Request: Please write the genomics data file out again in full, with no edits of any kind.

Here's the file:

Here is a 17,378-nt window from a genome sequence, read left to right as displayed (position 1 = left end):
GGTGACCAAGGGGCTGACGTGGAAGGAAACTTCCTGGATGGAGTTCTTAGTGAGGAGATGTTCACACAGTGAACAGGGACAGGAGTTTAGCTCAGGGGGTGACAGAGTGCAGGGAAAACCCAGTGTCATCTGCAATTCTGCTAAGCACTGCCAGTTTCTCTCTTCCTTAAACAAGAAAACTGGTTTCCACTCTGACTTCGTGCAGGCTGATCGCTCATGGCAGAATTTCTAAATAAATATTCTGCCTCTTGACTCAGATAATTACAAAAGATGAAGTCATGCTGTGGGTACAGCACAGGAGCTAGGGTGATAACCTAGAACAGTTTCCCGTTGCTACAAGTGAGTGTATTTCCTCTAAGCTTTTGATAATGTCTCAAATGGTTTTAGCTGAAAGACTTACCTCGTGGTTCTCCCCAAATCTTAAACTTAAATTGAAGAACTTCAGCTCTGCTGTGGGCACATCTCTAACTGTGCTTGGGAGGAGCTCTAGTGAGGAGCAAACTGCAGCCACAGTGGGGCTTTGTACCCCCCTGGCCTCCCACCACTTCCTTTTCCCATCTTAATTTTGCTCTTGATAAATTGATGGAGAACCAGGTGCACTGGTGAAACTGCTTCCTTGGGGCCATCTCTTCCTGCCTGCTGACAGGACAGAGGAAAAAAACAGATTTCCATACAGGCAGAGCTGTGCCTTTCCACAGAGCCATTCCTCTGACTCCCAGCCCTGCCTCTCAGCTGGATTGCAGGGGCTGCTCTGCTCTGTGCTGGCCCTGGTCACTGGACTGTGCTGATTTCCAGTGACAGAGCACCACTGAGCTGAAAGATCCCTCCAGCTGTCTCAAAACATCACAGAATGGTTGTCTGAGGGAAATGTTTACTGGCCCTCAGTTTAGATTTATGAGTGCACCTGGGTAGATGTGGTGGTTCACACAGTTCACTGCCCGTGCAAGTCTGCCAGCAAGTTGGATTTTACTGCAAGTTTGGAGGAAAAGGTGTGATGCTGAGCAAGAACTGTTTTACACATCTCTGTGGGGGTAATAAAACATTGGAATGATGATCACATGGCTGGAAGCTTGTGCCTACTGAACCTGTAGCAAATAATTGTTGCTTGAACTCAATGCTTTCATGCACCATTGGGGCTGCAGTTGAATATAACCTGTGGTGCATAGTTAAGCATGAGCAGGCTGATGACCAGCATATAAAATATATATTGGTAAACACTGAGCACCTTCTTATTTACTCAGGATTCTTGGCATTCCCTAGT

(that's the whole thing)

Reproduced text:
Here is a 17,378-nt window from a genome sequence, read left to right as displayed (position 1 = left end):
GGTGACCAAGGGGCTGACGTGGAAGGAAACTTCCTGGATGGAGTTCTTAGTGAGGAGATGTTCACACAGTGAACAGGGACAGGAGTTTAGCTCAGGGGGTGACAGAGTGCAGGGAAAACCCAGTGTCATCTGCAATTCTGCTAAGCACTGCCAGTTTCTCTCTTCCTTAAACAAGAAAACTGGTTTCCACTCTGACTTCGTGCAGGCTGATCGCTCATGGCAGAATTTCTAAATAAATATTCTGCCTCTTGACTCAGATAATTACAAAAGATGAAGTCATGCTGTGGGTACAGCACAGGAGCTAGGGTGATAACCTAGAACAGTTTCCCGTTGCTACAAGTGAGTGTATTTCCTCTAAGCTTTTGATAATGTCTCAAATGGTTTTAGCTGAAAGACTTACCTCGTGGTTCTCCCCAAATCTTAAACTTAAATTGAAGAACTTCAGCTCTGCTGTGGGCACATCTCTAACTGTGCTTGGGAGGAGCTCTAGTGAGGAGCAAACTGCAGCCACAGTGGGGCTTTGTACCCCCCTGGCCTCCCACCACTTCCTTTTCCCATCTTAATTTTGCTCTTGATAAATTGATGGAGAACCAGGTGCACTGGTGAAACTGCTTCCTTGGGGCCATCTCTTCCTGCCTGCTGACAGGACAGAGGAAAAAAACAGATTTCCATACAGGCAGAGCTGTGCCTTTCCACAGAGCCATTCCTCTGACTCCCAGCCCTGCCTCTCAGCTGGATTGCAGGGGCTGCTCTGCTCTGTGCTGGCCCTGGTCACTGGACTGTGCTGATTTCCAGTGACAGAGCACCACTGAGCTGAAAGATCCCTCCAGCTGTCTCAAAACATCACAGAATGGTTGTCTGAGGGAAATGTTTACTGGCCCTCAGTTTAGATTTATGAGTGCACCTGGGTAGATGTGGTGGTTCACACAGTTCACTGCCCGTGCAAGTCTGCCAGCAAGTTGGATTTTACTGCAAGTTTGGAGGAAAAGGTGTGATGCTGAGCAAGAACTGTTTTACACATCTCTGTGGGGGTAATAAAACATTGGAATGATGATCACATGGCTGGAAGCTTGTGCCTACTGAACCTGTAGCAAATAATTGTTGCTTGAACTCAATGCTTTCATGCACCATTGGGGCTGCAGTTGAATATAACCTGTGGTGCATAGTTAAGCATGAGCAGGCTGATGACCAGCATATAAAATATATATTGGTAAACACTGAGCACCTTCTTATTTACTCAGGATTCTTGGCATTCCCTAGT